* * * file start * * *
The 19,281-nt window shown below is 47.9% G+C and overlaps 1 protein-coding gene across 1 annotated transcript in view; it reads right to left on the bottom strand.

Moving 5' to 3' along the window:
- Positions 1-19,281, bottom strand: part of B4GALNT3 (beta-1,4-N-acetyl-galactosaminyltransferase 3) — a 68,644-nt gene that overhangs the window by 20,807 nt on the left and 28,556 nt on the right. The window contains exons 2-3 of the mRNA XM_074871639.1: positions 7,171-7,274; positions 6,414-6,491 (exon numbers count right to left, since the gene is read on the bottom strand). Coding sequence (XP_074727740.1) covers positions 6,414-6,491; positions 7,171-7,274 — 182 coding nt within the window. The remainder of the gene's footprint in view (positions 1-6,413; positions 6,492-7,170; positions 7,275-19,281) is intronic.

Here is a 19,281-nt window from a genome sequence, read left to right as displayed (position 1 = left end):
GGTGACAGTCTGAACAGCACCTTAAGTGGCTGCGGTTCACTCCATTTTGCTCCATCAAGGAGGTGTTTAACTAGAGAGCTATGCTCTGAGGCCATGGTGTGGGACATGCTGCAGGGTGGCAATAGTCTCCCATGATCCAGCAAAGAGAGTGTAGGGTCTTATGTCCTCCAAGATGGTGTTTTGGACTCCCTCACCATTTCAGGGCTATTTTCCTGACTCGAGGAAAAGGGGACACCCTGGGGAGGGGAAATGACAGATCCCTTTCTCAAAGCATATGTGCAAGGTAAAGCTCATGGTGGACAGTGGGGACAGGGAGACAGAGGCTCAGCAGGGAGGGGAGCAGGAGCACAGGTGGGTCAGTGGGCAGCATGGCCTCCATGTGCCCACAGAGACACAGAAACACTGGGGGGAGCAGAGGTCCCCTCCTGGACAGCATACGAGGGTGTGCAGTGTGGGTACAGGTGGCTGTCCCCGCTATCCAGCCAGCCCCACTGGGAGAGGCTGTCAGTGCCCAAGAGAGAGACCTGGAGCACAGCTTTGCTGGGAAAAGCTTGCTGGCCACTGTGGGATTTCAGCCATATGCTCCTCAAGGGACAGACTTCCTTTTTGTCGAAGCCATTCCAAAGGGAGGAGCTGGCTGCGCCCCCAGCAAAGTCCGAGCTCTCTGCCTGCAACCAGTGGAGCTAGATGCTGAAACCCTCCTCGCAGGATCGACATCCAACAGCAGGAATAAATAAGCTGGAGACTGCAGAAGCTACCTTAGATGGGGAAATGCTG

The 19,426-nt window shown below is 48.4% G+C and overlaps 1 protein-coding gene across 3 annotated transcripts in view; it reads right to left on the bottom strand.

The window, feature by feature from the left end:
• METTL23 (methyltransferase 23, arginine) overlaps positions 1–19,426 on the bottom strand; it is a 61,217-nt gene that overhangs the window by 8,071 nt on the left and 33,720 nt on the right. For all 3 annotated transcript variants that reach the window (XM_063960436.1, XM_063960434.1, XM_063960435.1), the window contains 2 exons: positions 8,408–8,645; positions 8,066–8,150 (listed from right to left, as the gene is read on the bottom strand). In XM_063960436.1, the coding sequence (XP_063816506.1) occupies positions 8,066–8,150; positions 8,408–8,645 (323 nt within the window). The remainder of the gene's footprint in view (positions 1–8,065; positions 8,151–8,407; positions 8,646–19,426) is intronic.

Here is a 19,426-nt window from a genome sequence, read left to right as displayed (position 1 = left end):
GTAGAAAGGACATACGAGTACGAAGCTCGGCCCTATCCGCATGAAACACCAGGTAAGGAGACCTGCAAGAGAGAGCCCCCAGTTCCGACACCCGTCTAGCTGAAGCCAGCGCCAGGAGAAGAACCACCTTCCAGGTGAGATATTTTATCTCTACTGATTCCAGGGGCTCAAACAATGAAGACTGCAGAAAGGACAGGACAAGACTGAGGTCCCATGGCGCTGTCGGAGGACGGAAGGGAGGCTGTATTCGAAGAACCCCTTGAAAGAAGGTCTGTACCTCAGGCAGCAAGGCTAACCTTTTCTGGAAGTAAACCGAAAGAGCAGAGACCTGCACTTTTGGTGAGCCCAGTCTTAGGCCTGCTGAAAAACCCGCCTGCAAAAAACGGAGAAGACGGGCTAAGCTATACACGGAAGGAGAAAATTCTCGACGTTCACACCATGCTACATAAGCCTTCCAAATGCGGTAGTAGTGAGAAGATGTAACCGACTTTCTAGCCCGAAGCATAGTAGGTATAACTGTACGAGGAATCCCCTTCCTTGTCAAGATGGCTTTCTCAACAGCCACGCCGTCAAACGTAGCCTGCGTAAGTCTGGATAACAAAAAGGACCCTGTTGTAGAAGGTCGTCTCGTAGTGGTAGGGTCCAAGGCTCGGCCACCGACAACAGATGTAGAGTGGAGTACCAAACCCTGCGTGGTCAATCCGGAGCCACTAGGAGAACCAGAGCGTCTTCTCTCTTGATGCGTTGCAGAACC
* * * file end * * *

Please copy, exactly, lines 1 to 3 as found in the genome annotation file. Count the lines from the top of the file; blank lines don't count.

The 19,281-nt window shown below is 47.9% G+C and overlaps 1 protein-coding gene across 1 annotated transcript in view; it reads right to left on the bottom strand.

Moving 5' to 3' along the window:
- Positions 1-19,281, bottom strand: part of B4GALNT3 (beta-1,4-N-acetyl-galactosaminyltransferase 3) — a 68,644-nt gene that overhangs the window by 20,807 nt on the left and 28,556 nt on the right. The window contains exons 2-3 of the mRNA XM_074871639.1: positions 7,171-7,274; positions 6,414-6,491 (exon numbers count right to left, since the gene is read on the bottom strand). Coding sequence (XP_074727740.1) covers positions 6,414-6,491; positions 7,171-7,274 — 182 coding nt within the window. The remainder of the gene's footprint in view (positions 1-6,413; positions 6,492-7,170; positions 7,275-19,281) is intronic.